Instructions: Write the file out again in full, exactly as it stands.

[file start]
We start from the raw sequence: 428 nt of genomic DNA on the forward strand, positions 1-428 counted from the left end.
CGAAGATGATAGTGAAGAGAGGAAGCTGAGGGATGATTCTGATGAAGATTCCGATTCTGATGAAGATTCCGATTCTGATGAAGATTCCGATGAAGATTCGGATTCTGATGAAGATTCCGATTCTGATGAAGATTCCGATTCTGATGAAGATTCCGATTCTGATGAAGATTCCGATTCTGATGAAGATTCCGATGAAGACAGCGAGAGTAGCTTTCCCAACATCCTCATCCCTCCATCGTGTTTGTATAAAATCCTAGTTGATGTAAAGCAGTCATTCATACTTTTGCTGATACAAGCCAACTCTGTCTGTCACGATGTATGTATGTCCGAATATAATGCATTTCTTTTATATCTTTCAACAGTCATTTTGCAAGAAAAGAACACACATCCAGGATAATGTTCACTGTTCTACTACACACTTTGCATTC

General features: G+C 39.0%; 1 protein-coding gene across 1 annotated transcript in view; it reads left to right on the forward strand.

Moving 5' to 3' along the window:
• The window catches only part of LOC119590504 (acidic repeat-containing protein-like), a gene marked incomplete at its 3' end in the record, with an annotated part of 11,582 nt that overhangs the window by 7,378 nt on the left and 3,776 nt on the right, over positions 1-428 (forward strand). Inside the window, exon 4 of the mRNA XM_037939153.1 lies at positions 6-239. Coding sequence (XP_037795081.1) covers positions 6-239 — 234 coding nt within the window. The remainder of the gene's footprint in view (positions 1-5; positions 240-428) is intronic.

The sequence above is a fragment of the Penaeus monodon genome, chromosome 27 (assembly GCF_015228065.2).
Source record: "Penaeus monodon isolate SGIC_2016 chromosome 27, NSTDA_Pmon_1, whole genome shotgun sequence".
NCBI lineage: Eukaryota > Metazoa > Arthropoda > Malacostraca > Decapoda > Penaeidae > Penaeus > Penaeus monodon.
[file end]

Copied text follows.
We start from the raw sequence: 428 nt of genomic DNA on the forward strand, positions 1-428 counted from the left end.
CGAAGATGATAGTGAAGAGAGGAAGCTGAGGGATGATTCTGATGAAGATTCCGATTCTGATGAAGATTCCGATTCTGATGAAGATTCCGATGAAGATTCGGATTCTGATGAAGATTCCGATTCTGATGAAGATTCCGATTCTGATGAAGATTCCGATTCTGATGAAGATTCCGATTCTGATGAAGATTCCGATGAAGACAGCGAGAGTAGCTTTCCCAACATCCTCATCCCTCCATCGTGTTTGTATAAAATCCTAGTTGATGTAAAGCAGTCATTCATACTTTTGCTGATACAAGCCAACTCTGTCTGTCACGATGTATGTATGTCCGAATATAATGCATTTCTTTTATATCTTTCAACAGTCATTTTGCAAGAAAAGAACACACATCCAGGATAATGTTCACTGTTCTACTACACACTTTGCATTC

General features: G+C 39.0%; 1 protein-coding gene across 1 annotated transcript in view; it reads left to right on the forward strand.

Moving 5' to 3' along the window:
• The window catches only part of LOC119590504 (acidic repeat-containing protein-like), a gene marked incomplete at its 3' end in the record, with an annotated part of 11,582 nt that overhangs the window by 7,378 nt on the left and 3,776 nt on the right, over positions 1-428 (forward strand). Inside the window, exon 4 of the mRNA XM_037939153.1 lies at positions 6-239. Coding sequence (XP_037795081.1) covers positions 6-239 — 234 coding nt within the window. The remainder of the gene's footprint in view (positions 1-5; positions 240-428) is intronic.

The sequence above is a fragment of the Penaeus monodon genome, chromosome 27 (assembly GCF_015228065.2).
Source record: "Penaeus monodon isolate SGIC_2016 chromosome 27, NSTDA_Pmon_1, whole genome shotgun sequence".
NCBI lineage: Eukaryota > Metazoa > Arthropoda > Malacostraca > Decapoda > Penaeidae > Penaeus > Penaeus monodon.